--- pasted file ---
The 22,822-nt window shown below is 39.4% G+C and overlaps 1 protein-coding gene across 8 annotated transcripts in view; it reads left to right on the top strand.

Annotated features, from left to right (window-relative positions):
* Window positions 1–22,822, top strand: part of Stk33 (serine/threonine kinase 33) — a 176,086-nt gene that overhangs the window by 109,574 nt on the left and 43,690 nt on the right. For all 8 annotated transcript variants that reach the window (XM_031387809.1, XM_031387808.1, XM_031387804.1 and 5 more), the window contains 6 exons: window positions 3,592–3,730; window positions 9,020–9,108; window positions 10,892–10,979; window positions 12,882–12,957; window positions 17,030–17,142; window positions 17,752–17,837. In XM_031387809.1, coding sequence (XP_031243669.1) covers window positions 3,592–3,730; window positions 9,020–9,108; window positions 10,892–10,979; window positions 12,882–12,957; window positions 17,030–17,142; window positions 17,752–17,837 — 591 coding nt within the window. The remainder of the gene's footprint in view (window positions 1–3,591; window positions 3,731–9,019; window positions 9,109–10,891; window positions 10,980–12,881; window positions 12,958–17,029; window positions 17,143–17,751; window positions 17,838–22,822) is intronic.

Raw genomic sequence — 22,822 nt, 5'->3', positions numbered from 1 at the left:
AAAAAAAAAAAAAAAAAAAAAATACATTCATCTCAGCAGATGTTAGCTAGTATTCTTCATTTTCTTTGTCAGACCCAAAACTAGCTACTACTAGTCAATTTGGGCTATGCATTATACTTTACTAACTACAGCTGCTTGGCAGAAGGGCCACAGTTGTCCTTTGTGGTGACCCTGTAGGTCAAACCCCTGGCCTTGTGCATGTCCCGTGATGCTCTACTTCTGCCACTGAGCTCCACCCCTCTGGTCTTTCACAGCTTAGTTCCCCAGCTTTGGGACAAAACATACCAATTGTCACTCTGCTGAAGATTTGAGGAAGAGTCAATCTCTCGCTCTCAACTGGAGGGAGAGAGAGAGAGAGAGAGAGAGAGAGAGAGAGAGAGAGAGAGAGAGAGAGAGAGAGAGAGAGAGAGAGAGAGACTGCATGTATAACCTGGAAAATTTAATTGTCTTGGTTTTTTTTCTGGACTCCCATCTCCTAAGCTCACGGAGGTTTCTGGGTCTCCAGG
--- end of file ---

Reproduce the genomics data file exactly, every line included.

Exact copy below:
The 22,822-nt window shown below is 39.4% G+C and overlaps 1 protein-coding gene across 8 annotated transcripts in view; it reads left to right on the top strand.

Annotated features, from left to right (window-relative positions):
* Window positions 1–22,822, top strand: part of Stk33 (serine/threonine kinase 33) — a 176,086-nt gene that overhangs the window by 109,574 nt on the left and 43,690 nt on the right. For all 8 annotated transcript variants that reach the window (XM_031387809.1, XM_031387808.1, XM_031387804.1 and 5 more), the window contains 6 exons: window positions 3,592–3,730; window positions 9,020–9,108; window positions 10,892–10,979; window positions 12,882–12,957; window positions 17,030–17,142; window positions 17,752–17,837. In XM_031387809.1, coding sequence (XP_031243669.1) covers window positions 3,592–3,730; window positions 9,020–9,108; window positions 10,892–10,979; window positions 12,882–12,957; window positions 17,030–17,142; window positions 17,752–17,837 — 591 coding nt within the window. The remainder of the gene's footprint in view (window positions 1–3,591; window positions 3,731–9,019; window positions 9,109–10,891; window positions 10,980–12,881; window positions 12,958–17,029; window positions 17,143–17,751; window positions 17,838–22,822) is intronic.

Raw genomic sequence — 22,822 nt, 5'->3', positions numbered from 1 at the left:
AAAAAAAAAAAAAAAAAAAAAATACATTCATCTCAGCAGATGTTAGCTAGTATTCTTCATTTTCTTTGTCAGACCCAAAACTAGCTACTACTAGTCAATTTGGGCTATGCATTATACTTTACTAACTACAGCTGCTTGGCAGAAGGGCCACAGTTGTCCTTTGTGGTGACCCTGTAGGTCAAACCCCTGGCCTTGTGCATGTCCCGTGATGCTCTACTTCTGCCACTGAGCTCCACCCCTCTGGTCTTTCACAGCTTAGTTCCCCAGCTTTGGGACAAAACATACCAATTGTCACTCTGCTGAAGATTTGAGGAAGAGTCAATCTCTCGCTCTCAACTGGAGGGAGAGAGAGAGAGAGAGAGAGAGAGAGAGAGAGAGAGAGAGAGAGAGAGAGAGAGAGAGAGAGAGAGAGAGAGACTGCATGTATAACCTGGAAAATTTAATTGTCTTGGTTTTTTTTCTGGACTCCCATCTCCTAAGCTCACGGAGGTTTCTGGGTCTCCAGG